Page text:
If have read my articles throughout March, you may have an idea of where I’m going. I had the Aztecs going to the Final Four from the start, I had them beating Bama, and now I’m ultimately going to tell you why they are going to cut down the nets Monday night.
The Aztecs have already made history becoming the first team in program history as well as Mountain West history to make the Final Four. The journey is not over yet. The Aztecs are currently +400 to win it all. Here are few reasons why that is a pretty good proposition.
With an average age of 22.9 years, the Aztecs are by far the oldest team left in the field. They start two fifth-year seniors, two fourth-year seniors and a true junior. The Aztecs also have major experience off the bench.
The nucleus of this team has played together for a long time even though Darrion Trammell and Jaedon LeDee are transfers. The players have unbelievable chemistry together, and they play off each other well.
We saw that come to fruition against a young Alabama team in the Sweet 16. The Aztecs aren’t going to get rattled by other team’s runs. They are mature and physical. When it’s a rock fight in the final two minutes, I trust the Aztecs to have the mental toughness to get through the finish line.
Defense and locking down 3-point line
The Aztecs are the best defensive team at the Final Four. They rank fourth nationally in defensive efficiency and rank second in defending the 3-point line.
Florida Atlantic, UConn, and Miami are all loaded with outside shooters. The Aztecs have the athletes on the wing to make those shooter’s lives miserable. Nathan Mensah, the Mountain West Defensive Player of the Year, is averaging three blocks per game during the Tournament. He is capable of guarding the perimeter when switched onto guards and is elite on cleaning up the glass.
Lamont Butler is one of the better perimeter defenders in the Final Four. We just saw wing Keshad Johnson hold National Freshmen of the Year Brandon Miller to 3-for-19 shooting and Trey Alexander to 4-for-11.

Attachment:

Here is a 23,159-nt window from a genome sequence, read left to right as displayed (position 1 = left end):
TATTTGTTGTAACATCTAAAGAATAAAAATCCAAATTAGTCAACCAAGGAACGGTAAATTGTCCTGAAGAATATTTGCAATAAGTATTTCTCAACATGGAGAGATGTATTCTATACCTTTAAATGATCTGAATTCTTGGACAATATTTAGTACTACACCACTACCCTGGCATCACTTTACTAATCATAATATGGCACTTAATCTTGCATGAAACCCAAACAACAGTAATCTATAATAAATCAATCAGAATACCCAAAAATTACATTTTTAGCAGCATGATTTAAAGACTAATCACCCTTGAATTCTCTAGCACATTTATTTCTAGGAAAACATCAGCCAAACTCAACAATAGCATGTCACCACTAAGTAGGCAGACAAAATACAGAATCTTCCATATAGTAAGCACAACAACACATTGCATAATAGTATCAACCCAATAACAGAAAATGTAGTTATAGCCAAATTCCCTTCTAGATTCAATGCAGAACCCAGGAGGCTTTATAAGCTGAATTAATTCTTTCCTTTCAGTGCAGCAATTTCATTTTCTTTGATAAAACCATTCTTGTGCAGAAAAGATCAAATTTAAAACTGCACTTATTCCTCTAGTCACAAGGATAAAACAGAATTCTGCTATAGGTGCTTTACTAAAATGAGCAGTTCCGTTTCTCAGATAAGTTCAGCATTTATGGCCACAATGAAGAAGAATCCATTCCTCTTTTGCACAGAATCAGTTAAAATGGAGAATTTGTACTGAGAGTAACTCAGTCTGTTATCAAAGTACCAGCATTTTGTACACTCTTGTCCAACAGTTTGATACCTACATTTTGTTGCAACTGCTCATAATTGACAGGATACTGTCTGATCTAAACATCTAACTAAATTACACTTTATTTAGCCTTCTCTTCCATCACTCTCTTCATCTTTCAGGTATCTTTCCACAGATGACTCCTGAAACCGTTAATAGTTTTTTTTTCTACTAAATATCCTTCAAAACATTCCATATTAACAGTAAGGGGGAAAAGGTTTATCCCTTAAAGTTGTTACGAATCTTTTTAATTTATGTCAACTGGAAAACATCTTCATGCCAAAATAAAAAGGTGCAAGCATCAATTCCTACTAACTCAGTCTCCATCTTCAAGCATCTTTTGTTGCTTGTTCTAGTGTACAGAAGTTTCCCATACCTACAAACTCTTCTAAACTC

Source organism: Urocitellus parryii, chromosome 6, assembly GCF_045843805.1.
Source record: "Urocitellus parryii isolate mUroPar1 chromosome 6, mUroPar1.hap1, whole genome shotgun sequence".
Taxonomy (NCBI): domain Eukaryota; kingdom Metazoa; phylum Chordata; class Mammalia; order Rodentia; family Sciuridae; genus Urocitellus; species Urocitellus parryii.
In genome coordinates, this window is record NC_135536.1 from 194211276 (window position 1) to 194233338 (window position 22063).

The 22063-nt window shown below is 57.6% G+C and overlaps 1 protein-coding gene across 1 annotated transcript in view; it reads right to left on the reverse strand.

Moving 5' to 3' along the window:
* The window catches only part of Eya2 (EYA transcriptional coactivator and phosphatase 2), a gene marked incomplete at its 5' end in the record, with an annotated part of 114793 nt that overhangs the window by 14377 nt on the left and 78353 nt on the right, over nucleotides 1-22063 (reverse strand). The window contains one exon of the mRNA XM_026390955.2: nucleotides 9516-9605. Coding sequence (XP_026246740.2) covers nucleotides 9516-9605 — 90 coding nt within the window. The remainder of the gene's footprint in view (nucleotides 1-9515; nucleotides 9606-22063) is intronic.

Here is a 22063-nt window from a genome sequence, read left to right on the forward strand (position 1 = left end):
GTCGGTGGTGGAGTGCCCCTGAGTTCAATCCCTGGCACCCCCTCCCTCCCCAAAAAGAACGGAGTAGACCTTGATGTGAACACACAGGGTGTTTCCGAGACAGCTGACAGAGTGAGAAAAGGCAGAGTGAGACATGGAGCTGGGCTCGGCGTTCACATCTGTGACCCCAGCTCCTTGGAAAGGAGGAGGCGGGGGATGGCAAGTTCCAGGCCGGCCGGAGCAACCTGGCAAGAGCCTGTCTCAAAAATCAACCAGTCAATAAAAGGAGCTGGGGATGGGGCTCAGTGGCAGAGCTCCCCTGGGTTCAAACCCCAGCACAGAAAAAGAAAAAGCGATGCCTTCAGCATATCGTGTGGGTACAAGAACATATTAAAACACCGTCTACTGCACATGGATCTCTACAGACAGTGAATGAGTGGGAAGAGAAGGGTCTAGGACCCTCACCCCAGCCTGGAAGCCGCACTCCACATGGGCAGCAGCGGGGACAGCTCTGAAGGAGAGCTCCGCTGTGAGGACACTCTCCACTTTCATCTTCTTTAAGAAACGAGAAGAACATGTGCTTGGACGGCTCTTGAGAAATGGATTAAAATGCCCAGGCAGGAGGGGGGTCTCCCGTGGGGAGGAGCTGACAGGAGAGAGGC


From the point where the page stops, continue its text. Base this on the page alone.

Charleston, Furman and Creighton all had their lowest offensive scoring outputs of the season when they faced San Diego State in the NCAA Tournament. I think that trend is going to continue in Houston.
Trammell is heating up
While San Diego State leading scorer Matt Bradley has struggled on the offensive end, the Aztecs other leading point guard has stepped up.
Trammell was a huge transfer acquisition in the offseason. He averaged over 20 points per game last year at Seattle U.
While his offensive output has been inconsistent over the course of the year, Trammell has elevated his game at the most important time. He scored 21 points in the Sweet 16 win over Alabama.
He is been the Aztecs most efficient one-on-one scorer. He hit the game-winning free throw in the Elite Eight against Creighton and finished with 12 points.
Point guard play is everything at this stage. The Aztecs have their guy in Trammell.
The Aztecs have the most impactful bench this Tournament. The Aztecs go nine deep, and head coach Brian Dutcher implements literal line changes.
One of these line changes may have saved the Aztecs season. After Alabama took a six-point lead thanks to a 17-6 run to start the half, Dutcher’s squad responded by reeling off 12 straight points. Jaedon LeDee, who averages 7.8 points a game, scored nine of his 12 points in the second half.
His presence down low makes a significant impact. He had 13 points and 10 rebounds in 19 minutes in the Mountain West championship game.
In the first round of the NCAA Tournament against Charleston, he totally changed the tempo of the game. He brought a physical presence inside that gave Charleston problems.
Micah Parrish is the Aztecs’ second best 3-point shooter, knocking down 36% of his shots from deep. Adam Seiko is a fifth-year senior who provides a veteran presence on the floor.
The Aztecs’ depth allows them to play as if their hair on fire at all times. Opposing coaching staffs have to scout and account for so many different players. The Aztecs depth can really give teams problem. It’s their key to winning a national championship.